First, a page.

Chaney Ready to Lead ECCC Softball Program

By: Bubby Johnston, ECCC VP of Public Info.
By: Bubby Johnston, ECCC VP of Public Info.

Jan. 30, 2013

After serving four years as an assistant for a championship program and following a playing career as an NJCAA All-American, Kristin Chaney is well-prepared to serve as head coach of East Central Community College’s fast-pitch softball team.

Chaney officially begins her tenure Tuesday, Feb. 5, when the Lady Warriors host Baton Rouge (La.) Community College. Game times for the non-division doubleheader are scheduled at 3 and 5 p.m. on the Decatur campus.

The Little Rock native said she has wanted a career in athletics since she was a young athlete, and being a head coach is a “dream come true.”

“I am excited about being the head coach here at East Central,” Chaney said. “It has always been a goal of mine to become a head coach and the challenge is now here.

“Athletics is something that has always been part of my life since I was born; whether I was at the ball field watching my brothers or playing myself. I guess it was in my blood; my dad was a coach and now both my brothers are coaches. I just love sports and watching sports.”

Chaney said the best part about being head coach “is being able to lead a great group of young ladies that have worked hard day in and day out.”

Chaney takes over a program led since 2003 by Scott Hill who amassed an overall 308-123-1 record. Hill and Chaney took the program to new heights by capturing a first-ever Region 23 Tournament title in 2010 followed by a first MACJC State Championship in 2011.

She was also part of a winning program as a player, as she helped lead the 2004 and 2005 Lady Warrior softball squads to MACJC Central Division titles en route to overall records of 26-14 and 34-5, respectively. She also garnered NJCAA All-American, All-Region 23, and MACJC All-State and All-Division honors in the process.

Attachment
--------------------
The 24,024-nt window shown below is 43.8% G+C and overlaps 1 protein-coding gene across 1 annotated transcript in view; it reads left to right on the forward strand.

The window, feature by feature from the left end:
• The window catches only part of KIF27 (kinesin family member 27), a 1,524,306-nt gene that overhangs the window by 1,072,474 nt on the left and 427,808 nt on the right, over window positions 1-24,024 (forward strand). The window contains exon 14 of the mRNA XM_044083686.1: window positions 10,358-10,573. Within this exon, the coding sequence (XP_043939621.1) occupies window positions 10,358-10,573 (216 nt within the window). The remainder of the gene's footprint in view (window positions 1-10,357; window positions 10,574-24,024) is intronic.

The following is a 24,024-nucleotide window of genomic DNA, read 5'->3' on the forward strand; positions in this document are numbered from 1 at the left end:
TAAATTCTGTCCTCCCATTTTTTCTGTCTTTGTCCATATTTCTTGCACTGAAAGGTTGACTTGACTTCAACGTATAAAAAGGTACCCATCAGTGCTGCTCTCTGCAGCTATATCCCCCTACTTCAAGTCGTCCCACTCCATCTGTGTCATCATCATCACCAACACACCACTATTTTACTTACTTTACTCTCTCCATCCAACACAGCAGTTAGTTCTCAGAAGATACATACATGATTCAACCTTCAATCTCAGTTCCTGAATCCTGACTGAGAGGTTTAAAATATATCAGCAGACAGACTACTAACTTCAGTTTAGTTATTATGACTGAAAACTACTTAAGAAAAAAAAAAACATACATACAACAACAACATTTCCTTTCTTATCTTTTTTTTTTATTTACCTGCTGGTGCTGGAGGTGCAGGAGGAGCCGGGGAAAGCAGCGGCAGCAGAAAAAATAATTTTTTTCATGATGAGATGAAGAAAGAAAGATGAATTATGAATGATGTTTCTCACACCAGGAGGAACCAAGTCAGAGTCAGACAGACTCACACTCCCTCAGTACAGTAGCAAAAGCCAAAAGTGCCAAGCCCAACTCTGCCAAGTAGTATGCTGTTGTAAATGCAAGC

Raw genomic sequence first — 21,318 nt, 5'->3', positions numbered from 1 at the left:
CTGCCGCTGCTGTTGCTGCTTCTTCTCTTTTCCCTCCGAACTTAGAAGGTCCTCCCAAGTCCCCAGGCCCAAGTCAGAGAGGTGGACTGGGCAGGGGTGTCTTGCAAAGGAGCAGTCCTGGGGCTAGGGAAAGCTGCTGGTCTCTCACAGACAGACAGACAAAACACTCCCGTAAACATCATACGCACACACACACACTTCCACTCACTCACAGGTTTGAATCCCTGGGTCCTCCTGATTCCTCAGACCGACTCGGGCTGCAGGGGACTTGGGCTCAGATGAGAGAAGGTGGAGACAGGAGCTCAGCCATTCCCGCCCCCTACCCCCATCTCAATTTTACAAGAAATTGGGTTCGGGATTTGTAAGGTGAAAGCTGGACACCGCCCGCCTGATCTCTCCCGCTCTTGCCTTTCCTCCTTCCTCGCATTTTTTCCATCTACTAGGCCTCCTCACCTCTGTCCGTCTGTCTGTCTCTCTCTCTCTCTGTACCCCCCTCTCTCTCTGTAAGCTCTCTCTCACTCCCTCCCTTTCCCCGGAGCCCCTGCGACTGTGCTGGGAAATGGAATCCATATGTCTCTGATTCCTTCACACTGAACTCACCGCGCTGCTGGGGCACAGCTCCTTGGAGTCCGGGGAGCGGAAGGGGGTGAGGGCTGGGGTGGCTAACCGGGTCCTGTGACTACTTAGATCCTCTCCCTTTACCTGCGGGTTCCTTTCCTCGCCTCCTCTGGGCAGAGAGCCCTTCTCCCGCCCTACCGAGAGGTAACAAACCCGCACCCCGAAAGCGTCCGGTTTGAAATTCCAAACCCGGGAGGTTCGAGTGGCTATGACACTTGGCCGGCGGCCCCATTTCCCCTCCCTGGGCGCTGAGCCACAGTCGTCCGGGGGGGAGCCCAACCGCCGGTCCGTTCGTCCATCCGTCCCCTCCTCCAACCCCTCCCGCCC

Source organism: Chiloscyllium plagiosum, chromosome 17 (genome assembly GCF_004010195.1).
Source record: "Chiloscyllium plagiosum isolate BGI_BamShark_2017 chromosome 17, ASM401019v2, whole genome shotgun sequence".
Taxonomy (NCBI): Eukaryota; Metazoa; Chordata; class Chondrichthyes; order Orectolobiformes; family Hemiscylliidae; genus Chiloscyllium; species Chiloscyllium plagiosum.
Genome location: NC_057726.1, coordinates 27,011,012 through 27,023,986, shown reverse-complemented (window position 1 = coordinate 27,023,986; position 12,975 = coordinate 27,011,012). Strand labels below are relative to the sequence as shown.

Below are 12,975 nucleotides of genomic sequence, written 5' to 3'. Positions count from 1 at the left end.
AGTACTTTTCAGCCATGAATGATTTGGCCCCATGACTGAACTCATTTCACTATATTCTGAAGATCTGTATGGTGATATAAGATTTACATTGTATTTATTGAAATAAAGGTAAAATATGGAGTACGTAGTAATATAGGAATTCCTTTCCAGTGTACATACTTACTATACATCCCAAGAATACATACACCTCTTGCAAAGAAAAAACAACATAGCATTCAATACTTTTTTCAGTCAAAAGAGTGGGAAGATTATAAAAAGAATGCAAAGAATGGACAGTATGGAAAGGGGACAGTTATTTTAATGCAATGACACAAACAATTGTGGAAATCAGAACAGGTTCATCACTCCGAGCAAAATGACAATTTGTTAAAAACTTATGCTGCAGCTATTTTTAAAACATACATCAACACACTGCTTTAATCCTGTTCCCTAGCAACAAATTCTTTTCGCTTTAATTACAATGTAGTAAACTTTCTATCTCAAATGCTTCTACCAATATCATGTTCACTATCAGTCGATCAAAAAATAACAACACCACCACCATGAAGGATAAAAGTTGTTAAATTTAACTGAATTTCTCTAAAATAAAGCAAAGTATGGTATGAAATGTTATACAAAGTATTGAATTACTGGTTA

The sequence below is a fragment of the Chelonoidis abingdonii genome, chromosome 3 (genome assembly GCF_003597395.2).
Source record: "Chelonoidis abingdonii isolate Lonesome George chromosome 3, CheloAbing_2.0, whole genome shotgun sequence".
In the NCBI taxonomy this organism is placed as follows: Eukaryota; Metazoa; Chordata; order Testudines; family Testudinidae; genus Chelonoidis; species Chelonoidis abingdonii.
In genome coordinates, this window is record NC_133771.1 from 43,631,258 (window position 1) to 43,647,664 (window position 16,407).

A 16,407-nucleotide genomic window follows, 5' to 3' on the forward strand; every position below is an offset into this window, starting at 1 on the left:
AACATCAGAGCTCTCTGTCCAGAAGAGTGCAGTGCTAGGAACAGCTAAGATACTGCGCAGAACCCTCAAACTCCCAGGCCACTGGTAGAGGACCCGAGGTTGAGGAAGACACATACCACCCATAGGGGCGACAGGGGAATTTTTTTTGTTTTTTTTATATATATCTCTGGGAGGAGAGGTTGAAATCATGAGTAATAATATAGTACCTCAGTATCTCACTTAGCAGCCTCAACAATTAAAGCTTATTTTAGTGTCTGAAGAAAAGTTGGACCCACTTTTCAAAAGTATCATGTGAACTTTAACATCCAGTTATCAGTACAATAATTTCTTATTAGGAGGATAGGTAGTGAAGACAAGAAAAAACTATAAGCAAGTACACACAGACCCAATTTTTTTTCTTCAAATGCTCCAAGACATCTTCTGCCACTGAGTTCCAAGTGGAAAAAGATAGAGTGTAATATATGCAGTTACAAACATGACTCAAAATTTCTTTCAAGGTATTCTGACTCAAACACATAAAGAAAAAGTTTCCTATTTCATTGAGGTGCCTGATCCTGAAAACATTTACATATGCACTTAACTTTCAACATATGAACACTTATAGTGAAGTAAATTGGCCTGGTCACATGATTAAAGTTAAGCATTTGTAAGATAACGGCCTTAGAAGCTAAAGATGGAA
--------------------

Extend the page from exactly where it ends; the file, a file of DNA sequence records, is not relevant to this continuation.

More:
Despite the success she achieved as a player and coach, Chaney does not feel any added pressure to succeed as head coach.

“Yes, the pressure is there to succeed and win championships, but it is not because I won as a player and assistant coach,” Chaney remarked. “The pressure is there because that is what I put on myself. I want to be the best in everything that I do. The championships that I have won in the past as a player and assistant coach are special in their own way, but to win one as a head coach would be really special for me and for the group of young ladies that worked hard to earn that championship.”

Although she stopped short of predicting a championship for the 2013 Lady Warriors, Chaney said she is “excited” about this year’s squad, especially following a successful fall campaign.

“We went 5-0 in the fall but most importantly I saw us get better from game one to game five,” said Chaney. “We started practice one working on fundamentals and I feel like when week six practice was over, we were not taking baby steps anymore…we were doing what we needed to do and getting our best reps in. Fall was a good evaluation helping me know who needs to be put in certain situations and the adjustments that we need to make during the game. Fall competition was not only for the team but it was for me also being a first-year head coach, as I got to learn some game management that I will use in the spring.”

“This team has worked hard day in and day out,” she said. “They have bought in to my philosophy and what I expect every day. I have told them we might not have the most talented team but nobody will out work us, and ultimately our hard work will catch up with the other team’s talent. We have a lot of depth that we have not had in past years and the players know that the starting roles are wide open and that they have to bring their best every day to get that starting role or keep that starting role.”